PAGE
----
Tag: liquid line

You may have noticed that in 5-ton and under equipment 3/8 liquid lines are generally the norm. We went to a job recently where the system had a 1/2″ liquid line and it got me thinking about the ramifications of going larger or smaller on the liquid line.

Liquid Line Basics

The liquid line should be full of liquid with additional subcooling to prevent flashing due to pressure drop from the length, rise, fittings and filter/drier. Because liquid refrigerant is much denser than vapor the liquid line contains a relatively large amount of refrigerant compared to the much larger vapor line.

Even small changes in liquid line size can have a big impact on refrigerant velocity in the liquid line as well as the amount of charge contained in it. This is why we see a big variation in suction line size but very little change in liquid line in residential applications.

Pressure drop in the liquid line is only a concern when it results in flash gas or when it results in an unacceptably low pressure drop across the metering device. Flashing occurs when the refrigerant pressure drops to the point that all of the design subcooling is “used up” and the refrigerant in the liquid line begins to boil off. Up until that point, the pressure drop will result in negligible temperature drop.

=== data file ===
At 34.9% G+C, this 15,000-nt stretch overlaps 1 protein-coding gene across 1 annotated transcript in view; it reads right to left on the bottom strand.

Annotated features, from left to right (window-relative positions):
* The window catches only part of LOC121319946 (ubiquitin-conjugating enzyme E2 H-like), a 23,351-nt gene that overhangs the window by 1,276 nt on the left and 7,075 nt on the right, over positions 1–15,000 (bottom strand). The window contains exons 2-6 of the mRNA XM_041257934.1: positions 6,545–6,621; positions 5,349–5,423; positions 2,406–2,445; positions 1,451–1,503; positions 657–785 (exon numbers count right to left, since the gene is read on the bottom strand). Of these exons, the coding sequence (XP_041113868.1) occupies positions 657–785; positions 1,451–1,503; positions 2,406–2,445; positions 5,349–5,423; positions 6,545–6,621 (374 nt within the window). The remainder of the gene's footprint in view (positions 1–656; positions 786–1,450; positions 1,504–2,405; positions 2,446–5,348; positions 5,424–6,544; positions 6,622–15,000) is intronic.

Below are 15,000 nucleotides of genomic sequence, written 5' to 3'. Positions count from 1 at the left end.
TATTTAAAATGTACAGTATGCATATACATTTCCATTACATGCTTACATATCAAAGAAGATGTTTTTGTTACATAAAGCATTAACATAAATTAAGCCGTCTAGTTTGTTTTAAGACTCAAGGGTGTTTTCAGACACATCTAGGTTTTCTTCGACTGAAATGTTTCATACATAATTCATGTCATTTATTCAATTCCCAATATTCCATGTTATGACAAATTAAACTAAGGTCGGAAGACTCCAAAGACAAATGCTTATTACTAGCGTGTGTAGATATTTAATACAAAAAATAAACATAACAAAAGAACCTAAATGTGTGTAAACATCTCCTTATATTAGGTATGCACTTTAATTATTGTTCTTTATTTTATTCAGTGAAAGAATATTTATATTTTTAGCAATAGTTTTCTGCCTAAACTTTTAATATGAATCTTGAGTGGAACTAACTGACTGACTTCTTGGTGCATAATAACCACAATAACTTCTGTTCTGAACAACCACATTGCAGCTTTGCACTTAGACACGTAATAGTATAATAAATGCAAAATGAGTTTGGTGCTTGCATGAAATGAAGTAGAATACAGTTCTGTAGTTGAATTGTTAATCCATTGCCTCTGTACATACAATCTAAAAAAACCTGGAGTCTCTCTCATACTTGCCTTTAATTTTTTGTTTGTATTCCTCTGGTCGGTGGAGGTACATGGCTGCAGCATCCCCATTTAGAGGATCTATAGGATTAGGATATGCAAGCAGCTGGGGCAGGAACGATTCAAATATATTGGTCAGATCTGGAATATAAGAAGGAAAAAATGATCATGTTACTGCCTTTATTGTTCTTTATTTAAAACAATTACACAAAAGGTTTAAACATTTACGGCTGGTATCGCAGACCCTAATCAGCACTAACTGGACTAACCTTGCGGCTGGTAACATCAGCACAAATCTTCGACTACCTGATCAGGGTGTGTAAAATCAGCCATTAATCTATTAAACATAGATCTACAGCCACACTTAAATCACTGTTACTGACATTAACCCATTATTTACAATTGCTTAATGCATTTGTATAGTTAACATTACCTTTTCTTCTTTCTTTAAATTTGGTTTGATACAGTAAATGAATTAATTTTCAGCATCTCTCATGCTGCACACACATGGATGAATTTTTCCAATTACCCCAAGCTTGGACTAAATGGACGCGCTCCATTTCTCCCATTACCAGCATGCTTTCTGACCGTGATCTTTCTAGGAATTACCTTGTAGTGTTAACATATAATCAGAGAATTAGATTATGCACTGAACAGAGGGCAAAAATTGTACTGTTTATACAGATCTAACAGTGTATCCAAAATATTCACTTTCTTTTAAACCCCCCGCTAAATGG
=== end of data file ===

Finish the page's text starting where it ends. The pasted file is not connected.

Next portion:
From the Lennox Design and Fabrication Guide

Liquid Line Sizing Factors

We need to size the liquid line with the following factors in mind

  • Keep the velocity low enough to prevent noise
  • Minimize pressure drop to prevent flashing
  • Do not oversized the liquid line to prevent excess refrigerant charge